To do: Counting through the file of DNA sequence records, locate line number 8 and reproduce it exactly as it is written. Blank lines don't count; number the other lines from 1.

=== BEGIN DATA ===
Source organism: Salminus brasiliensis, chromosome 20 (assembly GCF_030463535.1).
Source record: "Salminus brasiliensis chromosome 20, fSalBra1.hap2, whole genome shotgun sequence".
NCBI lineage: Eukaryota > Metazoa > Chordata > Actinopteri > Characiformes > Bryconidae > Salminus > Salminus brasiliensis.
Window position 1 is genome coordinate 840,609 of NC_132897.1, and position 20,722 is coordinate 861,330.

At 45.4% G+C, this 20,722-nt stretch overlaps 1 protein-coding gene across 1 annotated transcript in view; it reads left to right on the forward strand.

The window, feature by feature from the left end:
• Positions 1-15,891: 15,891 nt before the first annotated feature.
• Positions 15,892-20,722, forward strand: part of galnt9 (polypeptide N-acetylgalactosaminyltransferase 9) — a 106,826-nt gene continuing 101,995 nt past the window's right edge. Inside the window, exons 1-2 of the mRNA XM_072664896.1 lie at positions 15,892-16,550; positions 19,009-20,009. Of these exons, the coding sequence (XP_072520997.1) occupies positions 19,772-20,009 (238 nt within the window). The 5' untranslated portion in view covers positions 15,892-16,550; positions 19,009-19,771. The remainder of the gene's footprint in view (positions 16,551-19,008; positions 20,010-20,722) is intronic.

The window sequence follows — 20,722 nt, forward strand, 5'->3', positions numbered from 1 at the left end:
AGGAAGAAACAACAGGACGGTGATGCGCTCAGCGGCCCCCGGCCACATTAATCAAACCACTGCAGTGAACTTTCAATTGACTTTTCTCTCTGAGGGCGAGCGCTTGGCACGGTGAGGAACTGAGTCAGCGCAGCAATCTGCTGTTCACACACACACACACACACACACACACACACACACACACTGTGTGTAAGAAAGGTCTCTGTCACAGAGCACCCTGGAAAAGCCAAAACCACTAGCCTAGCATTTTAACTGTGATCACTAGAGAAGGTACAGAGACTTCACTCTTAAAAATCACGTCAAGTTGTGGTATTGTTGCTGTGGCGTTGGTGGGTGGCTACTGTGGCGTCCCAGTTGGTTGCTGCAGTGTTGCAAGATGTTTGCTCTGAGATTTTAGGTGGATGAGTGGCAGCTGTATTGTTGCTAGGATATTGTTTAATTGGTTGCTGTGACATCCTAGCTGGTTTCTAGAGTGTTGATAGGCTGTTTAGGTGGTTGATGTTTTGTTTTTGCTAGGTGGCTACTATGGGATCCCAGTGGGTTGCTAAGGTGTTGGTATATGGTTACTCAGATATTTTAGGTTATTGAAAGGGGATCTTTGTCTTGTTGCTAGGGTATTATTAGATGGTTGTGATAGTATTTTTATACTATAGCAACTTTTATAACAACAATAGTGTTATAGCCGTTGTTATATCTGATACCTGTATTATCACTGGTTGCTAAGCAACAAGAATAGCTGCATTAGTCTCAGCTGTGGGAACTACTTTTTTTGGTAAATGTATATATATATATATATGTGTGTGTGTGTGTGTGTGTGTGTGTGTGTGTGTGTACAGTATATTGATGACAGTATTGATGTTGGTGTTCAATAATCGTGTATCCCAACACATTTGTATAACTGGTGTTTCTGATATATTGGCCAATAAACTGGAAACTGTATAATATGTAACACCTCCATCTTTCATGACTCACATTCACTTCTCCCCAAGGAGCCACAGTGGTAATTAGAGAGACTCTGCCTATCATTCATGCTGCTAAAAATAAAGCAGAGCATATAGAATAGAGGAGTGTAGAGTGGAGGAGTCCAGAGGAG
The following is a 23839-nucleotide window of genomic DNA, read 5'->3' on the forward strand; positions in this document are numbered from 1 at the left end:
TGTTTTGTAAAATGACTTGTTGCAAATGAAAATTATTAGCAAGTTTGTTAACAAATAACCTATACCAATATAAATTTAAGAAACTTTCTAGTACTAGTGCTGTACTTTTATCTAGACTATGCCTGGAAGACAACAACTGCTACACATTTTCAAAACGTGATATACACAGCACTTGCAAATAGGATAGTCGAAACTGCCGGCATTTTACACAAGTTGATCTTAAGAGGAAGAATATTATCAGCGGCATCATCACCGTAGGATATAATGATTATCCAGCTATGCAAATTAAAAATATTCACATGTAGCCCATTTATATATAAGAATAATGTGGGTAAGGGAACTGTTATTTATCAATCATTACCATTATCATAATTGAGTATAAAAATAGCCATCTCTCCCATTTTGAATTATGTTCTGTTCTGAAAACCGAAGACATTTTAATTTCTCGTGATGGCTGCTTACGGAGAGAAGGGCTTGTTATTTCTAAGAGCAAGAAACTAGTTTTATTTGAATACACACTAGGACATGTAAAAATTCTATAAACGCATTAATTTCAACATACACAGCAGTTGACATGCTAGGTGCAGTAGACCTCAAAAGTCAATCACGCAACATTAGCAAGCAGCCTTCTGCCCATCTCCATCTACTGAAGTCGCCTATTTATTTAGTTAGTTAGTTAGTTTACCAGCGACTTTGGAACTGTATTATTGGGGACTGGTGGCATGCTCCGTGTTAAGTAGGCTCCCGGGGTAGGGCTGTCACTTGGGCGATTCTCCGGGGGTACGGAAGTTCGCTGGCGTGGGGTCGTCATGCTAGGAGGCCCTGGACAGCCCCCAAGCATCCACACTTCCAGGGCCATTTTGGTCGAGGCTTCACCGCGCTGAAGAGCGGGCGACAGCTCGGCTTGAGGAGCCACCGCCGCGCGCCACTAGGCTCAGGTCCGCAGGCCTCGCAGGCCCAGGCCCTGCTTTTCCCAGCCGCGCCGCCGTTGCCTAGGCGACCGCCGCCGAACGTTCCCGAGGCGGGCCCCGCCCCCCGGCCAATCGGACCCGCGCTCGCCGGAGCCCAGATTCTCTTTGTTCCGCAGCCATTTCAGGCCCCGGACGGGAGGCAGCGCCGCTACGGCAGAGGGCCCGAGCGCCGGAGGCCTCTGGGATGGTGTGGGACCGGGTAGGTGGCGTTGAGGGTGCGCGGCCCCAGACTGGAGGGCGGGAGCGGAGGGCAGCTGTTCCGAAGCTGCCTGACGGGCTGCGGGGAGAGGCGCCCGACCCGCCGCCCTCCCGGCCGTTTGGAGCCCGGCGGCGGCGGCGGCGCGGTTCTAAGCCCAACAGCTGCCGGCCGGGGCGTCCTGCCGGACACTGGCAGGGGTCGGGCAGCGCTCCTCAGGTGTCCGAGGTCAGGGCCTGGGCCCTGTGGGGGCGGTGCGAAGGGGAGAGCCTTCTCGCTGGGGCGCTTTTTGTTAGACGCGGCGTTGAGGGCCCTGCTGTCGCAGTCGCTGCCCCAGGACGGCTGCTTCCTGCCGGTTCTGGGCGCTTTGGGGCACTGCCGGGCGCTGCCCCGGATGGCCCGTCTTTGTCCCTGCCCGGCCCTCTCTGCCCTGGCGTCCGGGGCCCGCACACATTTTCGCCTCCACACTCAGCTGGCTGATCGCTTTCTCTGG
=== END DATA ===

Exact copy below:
• Positions 15,892-20,722, forward strand: part of galnt9 (polypeptide N-acetylgalactosaminyltransferase 9) — a 106,826-nt gene continuing 101,995 nt past the window's right edge. Inside the window, exons 1-2 of the mRNA XM_072664896.1 lie at positions 15,892-16,550; positions 19,009-20,009. Of these exons, the coding sequence (XP_072520997.1) occupies positions 19,772-20,009 (238 nt within the window). The 5' untranslated portion in view covers positions 15,892-16,550; positions 19,009-19,771. The remainder of the gene's footprint in view (positions 16,551-19,008; positions 20,010-20,722) is intronic.